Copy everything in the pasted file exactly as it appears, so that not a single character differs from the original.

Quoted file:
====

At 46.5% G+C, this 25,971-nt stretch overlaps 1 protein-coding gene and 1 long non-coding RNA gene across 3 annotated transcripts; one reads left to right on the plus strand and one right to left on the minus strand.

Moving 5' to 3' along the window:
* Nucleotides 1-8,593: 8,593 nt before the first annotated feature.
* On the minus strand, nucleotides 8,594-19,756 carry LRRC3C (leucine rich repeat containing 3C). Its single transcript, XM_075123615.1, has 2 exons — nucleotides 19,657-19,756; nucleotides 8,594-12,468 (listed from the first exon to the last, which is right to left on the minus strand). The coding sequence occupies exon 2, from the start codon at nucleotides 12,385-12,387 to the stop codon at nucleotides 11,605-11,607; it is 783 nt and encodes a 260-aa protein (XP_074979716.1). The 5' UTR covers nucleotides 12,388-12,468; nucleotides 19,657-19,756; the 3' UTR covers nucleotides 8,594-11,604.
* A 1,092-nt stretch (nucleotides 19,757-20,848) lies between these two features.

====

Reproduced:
At 46.5% G+C, this 25,971-nt stretch overlaps 1 protein-coding gene and 1 long non-coding RNA gene across 3 annotated transcripts; one reads left to right on the plus strand and one right to left on the minus strand.

Moving 5' to 3' along the window:
* Nucleotides 1-8,593: 8,593 nt before the first annotated feature.
* On the minus strand, nucleotides 8,594-19,756 carry LRRC3C (leucine rich repeat containing 3C). Its single transcript, XM_075123615.1, has 2 exons — nucleotides 19,657-19,756; nucleotides 8,594-12,468 (listed from the first exon to the last, which is right to left on the minus strand). The coding sequence occupies exon 2, from the start codon at nucleotides 12,385-12,387 to the stop codon at nucleotides 11,605-11,607; it is 783 nt and encodes a 260-aa protein (XP_074979716.1). The 5' UTR covers nucleotides 12,388-12,468; nucleotides 19,657-19,756; the 3' UTR covers nucleotides 8,594-11,604.
* A 1,092-nt stretch (nucleotides 19,757-20,848) lies between these two features.